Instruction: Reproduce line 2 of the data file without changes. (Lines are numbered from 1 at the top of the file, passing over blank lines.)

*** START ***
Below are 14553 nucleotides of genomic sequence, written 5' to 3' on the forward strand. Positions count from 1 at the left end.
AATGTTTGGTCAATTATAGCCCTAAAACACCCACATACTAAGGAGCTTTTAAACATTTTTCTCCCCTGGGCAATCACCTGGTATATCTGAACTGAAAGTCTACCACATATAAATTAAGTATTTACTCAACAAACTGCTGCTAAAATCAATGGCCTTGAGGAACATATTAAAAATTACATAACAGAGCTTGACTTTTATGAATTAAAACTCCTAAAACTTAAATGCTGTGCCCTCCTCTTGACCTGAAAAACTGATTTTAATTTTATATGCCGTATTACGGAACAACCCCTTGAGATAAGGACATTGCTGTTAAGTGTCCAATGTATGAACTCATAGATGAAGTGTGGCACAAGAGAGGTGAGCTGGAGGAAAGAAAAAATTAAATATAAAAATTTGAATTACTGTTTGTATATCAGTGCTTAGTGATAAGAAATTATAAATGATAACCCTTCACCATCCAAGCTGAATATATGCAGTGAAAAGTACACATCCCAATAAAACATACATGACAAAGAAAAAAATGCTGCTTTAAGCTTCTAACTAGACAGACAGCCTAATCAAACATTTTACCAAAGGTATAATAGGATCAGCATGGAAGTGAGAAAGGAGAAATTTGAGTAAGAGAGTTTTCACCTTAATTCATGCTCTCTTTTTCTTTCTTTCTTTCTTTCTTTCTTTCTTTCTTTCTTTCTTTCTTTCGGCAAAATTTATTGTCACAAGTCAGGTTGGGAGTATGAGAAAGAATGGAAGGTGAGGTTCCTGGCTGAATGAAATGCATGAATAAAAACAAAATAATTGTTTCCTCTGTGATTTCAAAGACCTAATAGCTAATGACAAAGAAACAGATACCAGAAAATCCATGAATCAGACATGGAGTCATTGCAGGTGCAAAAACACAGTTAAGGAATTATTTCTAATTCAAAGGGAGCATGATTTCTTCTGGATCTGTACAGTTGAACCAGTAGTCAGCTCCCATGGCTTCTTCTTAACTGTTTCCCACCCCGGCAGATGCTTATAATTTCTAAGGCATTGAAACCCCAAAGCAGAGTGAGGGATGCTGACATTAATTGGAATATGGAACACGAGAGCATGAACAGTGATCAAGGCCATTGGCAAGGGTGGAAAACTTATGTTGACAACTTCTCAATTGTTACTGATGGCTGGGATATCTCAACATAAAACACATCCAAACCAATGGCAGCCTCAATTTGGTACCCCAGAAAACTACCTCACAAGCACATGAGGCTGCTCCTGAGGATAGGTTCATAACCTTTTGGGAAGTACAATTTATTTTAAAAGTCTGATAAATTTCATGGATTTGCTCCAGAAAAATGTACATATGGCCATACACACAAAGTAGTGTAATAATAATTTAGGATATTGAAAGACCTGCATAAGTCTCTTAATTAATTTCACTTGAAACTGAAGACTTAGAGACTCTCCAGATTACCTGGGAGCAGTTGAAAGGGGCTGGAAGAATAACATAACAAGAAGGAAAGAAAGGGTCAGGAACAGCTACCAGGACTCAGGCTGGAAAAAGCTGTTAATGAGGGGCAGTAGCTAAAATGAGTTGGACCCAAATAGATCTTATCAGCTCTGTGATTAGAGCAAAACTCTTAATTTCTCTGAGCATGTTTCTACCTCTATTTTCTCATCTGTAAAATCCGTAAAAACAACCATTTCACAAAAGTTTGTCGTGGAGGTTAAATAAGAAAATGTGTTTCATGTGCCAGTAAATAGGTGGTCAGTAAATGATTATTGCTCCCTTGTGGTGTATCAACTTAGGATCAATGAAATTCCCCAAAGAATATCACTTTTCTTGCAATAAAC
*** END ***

AATGTTTGGTCAATTATAGCCCTAAAACACCCACATACTAAGGAGCTTTTAAACATTTTTCTCCCCTGGGCAATCACCTGGTATATCTGAACTGAAAGTCTACCACATATAAATTAAGTATTTACTCAACAAACTGCTGCTAAAATCAATGGCCTTGAGGAACATATTAAAAATTACATAACAGAGCTTGACTTTTATGAATTAAAACTCCTAAAACTTAAATGCTGTGCCCTCCTCTTGACCTGAAAAACTGATTTTAATTTTATATGCCGTATTACGGAACAACCCCTTGAGATAAGGACATTGCTGTTAAGTGTCCAATGTATGAACTCATAGATGAAGTGTGGCACAAGAGAGGTGAGCTGGAGGAAAGAAAAAATTAAATATAAAAATTTGAATTACTGTTTGTATATCAGTGCTTAGTGATAAGAAATTATAAATGATAACCCTTCACCATCCAAGCTGAATATATGCAGTGAAAAGTACACATCCCAATAAAACATACATGACAAAGAAAAAAATGCTGCTTTAAGCTTCTAACTAGACAGACAGCCTAATCAAACATTTTACCAAAGGTATAATAGGATCAGCATGGAAGTGAGAAAGGAGAAATTTGAGTAAGAGAGTTTTCACCTTAATTCATGCTCTCTTTTTCTTTCTTTCTTTCTTTCTTTCTTTCTTTCTTTCTTTCTTTCTTTCGGCAAAATTTATTGTCACAAGTCAGGTTGGGAGTATGAGAAAGAATGGAAGGTGAGGTTCCTGGCTGAATGAAATGCATGAATAAAAACAAAATAATTGTTTCCTCTGTGATTTCAAAGACCTAATAGCTAATGACAAAGAAACAGATACCAGAAAATCCATGAATCAGACATGGAGTCATTGCAGGTGCAAAAACACAGTTAAGGAATTATTTCTAATTCAAAGGGAGCATGATTTCTTCTGGATCTGTACAGTTGAACCAGTAGTCAGCTCCCATGGCTTCTTCTTAACTGTTTCCCACCCCGGCAGATGCTTATAATTTCTAAGGCATTGAAACCCCAAAGCAGAGTGAGGGATGCTGACATTAATTGGAATATGGAACACGAGAGCATGAACAGTGATCAAGGCCATTGGCAAGGGTGGAAAACTTATGTTGACAACTTCTCAATTGTTACTGATGGCTGGGATATCTCAACATAAAACACATCCAAACCAATGGCAGCCTCAATTTGGTACCCCAGAAAACTACCTCACAAGCACATGAGGCTGCTCCTGAGGATAGGTTCATAACCTTTTGGGAAGTACAATTTATTTTAAAAGTCTGATAAATTTCATGGATTTGCTCCAGAAAAATGTACATATGGCCATACACACAAAGTAGTGTAATAATAATTTAGGATATTGAAAGACCTGCATAAGTCTCTTAATTAATTTCACTTGAAACTGAAGACTTAGAGACTCTCCAGATTACCTGGGAGCAGTTGAAAGGGGCTGGAAGAATAACATAACAAGAAGGAAAGAAAGGGTCAGGAACAGCTACCAGGACTCAGGCTGGAAAAAGCTGTTAATGAGGGGCAGTAGCTAAAATGAGTTGGACCCAAATAGATCTTATCAGCTCTGTGATTAGAGCAAAACTCTTAATTTCTCTGAGCATGTTTCTACCTCTATTTTCTCATCTGTAAAATCCGTAAAAACAACCATTTCACAAAAGTTTGTCGTGGAGGTTAAATAAGAAAATGTGTTTCATGTGCCAGTAAATAGGTGGTCAGTAAATGATTATTGCTCCCTTGTGGTGTATCAACTTAGGATCAATGAAATTCCCCAAAGAATATCACTTTTCTTGCAATAAAC